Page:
Texas is flooded -- not only with a record amount of rainfall from Harvey, but also with vehicles stranded in water that sometimes goes up to and over their roofs.

It's only a matter of time before some of these flooded cars, trucks and SUV's end up for sale to buyers who aren't aware of their soggy history.

If and when they are resold in Arizona, the vehicle must have a new title that specifically says "salvage" and the seller must tell the buyer the car is a salvage. But that doesn't always happen.

So, here's what you need to know to spot a flood vehicle.

Howard Fleischmann, who's with NARPRO, says the first thing he says you should do is check the vehicle's VIN number online with a service such as CARFAX. It costs about $40 dollars, but gives you a vehicle history report.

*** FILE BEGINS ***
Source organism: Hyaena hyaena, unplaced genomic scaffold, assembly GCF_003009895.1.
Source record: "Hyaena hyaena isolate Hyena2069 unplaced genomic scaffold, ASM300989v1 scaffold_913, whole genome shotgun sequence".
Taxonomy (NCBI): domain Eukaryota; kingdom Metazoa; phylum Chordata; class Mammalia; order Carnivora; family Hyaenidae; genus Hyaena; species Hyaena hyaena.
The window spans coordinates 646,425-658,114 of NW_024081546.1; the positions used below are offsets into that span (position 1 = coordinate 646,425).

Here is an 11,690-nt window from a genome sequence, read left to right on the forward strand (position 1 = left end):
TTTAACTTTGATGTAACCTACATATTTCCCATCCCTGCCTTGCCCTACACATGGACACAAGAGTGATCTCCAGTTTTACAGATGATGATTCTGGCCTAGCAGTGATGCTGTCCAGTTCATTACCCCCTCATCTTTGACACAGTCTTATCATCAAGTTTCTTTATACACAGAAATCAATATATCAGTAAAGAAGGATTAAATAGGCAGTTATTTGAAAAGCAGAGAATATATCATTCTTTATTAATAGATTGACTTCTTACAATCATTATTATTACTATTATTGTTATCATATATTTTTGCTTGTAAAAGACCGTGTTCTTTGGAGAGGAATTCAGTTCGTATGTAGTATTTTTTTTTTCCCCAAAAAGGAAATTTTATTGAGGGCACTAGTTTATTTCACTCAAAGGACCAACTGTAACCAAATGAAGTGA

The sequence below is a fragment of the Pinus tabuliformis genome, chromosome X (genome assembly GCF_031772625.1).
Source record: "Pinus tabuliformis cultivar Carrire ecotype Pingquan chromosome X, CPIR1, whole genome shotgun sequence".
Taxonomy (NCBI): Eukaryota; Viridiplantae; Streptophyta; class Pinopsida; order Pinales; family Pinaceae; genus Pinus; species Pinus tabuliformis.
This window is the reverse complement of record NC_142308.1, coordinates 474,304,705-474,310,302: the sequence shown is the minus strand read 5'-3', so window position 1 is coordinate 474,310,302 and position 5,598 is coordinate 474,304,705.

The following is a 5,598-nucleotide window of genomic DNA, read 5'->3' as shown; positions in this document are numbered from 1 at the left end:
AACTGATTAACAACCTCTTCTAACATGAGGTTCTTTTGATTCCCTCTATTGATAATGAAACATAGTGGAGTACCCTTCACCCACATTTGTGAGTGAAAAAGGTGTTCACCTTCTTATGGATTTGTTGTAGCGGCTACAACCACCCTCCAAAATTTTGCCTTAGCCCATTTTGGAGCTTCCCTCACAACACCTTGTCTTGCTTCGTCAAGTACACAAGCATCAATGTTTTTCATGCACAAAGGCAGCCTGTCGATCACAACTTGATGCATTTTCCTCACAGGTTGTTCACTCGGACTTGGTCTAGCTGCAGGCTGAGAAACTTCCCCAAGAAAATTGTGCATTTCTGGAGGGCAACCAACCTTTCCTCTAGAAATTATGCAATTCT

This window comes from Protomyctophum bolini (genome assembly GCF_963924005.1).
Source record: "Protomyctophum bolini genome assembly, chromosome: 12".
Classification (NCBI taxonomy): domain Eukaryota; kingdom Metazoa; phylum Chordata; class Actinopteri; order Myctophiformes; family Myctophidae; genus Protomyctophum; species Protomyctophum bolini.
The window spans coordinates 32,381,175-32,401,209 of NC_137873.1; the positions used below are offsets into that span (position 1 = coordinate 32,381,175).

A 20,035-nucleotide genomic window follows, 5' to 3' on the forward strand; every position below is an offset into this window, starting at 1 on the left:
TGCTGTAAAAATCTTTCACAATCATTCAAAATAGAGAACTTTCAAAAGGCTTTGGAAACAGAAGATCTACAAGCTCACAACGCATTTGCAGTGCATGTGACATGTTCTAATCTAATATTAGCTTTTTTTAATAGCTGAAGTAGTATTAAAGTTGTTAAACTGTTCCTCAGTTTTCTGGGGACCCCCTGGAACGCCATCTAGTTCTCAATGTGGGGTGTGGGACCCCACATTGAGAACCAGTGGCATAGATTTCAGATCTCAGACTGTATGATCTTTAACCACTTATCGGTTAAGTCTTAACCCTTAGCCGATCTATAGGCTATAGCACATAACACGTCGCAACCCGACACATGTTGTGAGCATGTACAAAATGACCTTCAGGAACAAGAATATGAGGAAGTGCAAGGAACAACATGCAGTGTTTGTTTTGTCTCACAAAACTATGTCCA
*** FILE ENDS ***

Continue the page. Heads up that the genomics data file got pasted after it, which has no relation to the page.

Next, check the title.

“If it's been in a flood or totaled, it would say salvage title right across the top of it,” Fleischmann said.

That's the law here in Arizona.

When it comes to the vehicle itself, make sure all the interior and dashboard lights come on when the vehicle starts. Flood waters very easily damage the electronics.

“Even if it's underwater for a short period of time, it's going to do some electrical damage that may not be visible for the next 30, 60, 90 days,” Fleischmann said.

Smell the vehicle. If it smells like mold or mildew, there's a chance it's been flooded. Look for signs of mold, mud and silt. Fleischmann said to check areas you normally wouldn't expect someone to look, such as the glove box and the frame.

And if you have any questions, take the vehicle to a reputable mechanic for a thorough inspection.

Last year, 5,000 flood vehicles made their way to Arizona. And with Harvey, there's a chance even more will this year.

You can also get a free flood check from CARFAX here.